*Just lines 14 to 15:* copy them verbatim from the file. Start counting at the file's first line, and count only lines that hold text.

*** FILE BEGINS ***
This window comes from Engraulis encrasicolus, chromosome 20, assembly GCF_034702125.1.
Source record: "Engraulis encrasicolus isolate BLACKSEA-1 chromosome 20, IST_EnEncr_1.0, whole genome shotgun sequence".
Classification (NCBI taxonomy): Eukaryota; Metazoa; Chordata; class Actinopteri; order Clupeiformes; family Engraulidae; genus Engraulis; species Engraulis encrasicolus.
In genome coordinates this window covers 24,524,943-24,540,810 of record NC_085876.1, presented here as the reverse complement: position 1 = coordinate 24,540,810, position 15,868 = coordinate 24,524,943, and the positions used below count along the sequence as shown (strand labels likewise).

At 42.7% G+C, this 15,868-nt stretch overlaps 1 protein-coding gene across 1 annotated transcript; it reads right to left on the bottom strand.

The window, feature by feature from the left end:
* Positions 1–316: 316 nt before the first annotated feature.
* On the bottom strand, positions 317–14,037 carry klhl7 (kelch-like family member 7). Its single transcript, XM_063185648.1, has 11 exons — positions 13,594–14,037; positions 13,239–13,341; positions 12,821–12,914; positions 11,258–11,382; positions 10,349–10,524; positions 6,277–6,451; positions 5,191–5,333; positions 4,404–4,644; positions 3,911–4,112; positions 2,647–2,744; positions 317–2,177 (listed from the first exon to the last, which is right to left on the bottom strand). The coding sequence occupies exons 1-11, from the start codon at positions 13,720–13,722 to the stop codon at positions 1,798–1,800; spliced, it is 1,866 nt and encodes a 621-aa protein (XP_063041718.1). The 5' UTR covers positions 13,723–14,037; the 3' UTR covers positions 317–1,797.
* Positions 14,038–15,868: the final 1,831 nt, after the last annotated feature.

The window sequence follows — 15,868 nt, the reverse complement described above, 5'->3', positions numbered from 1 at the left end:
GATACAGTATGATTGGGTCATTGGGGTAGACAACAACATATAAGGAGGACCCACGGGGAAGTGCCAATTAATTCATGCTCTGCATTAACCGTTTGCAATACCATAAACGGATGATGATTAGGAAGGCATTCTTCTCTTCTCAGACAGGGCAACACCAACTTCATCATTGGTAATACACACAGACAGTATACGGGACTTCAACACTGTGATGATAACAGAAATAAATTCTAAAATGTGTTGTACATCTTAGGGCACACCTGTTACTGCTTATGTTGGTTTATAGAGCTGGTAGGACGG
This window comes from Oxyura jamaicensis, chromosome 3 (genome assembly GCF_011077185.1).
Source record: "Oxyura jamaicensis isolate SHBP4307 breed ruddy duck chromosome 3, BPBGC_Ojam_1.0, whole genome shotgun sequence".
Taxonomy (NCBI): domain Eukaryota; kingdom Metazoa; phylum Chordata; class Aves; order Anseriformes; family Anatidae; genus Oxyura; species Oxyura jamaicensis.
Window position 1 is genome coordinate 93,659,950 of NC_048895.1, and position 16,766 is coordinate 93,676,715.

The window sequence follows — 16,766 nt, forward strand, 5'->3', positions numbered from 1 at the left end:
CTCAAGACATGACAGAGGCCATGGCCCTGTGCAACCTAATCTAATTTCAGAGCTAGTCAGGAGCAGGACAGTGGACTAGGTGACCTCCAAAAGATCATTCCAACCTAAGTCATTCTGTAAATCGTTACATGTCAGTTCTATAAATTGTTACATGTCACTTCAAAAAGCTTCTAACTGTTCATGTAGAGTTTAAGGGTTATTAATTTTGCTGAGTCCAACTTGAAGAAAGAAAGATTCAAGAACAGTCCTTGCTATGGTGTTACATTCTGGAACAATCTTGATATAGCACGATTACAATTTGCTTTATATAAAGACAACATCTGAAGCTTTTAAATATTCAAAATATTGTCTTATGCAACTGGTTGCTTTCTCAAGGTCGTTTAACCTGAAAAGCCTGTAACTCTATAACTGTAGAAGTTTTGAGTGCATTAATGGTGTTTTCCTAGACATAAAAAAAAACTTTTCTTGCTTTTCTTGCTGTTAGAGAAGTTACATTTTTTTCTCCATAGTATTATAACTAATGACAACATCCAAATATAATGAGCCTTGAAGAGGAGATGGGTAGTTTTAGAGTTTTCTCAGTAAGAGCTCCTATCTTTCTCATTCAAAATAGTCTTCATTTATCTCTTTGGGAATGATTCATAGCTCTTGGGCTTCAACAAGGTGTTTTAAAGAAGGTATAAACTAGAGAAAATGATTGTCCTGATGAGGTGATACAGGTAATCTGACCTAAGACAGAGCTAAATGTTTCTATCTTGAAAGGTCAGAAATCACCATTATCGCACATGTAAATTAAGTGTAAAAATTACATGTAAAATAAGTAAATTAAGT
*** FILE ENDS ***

Taxonomy (NCBI): domain Eukaryota; kingdom Metazoa; phylum Chordata; class Aves; order Anseriformes; family Anatidae; genus Oxyura; species Oxyura jamaicensis.
Window position 1 is genome coordinate 93,659,950 of NC_048895.1, and position 16,766 is coordinate 93,676,715.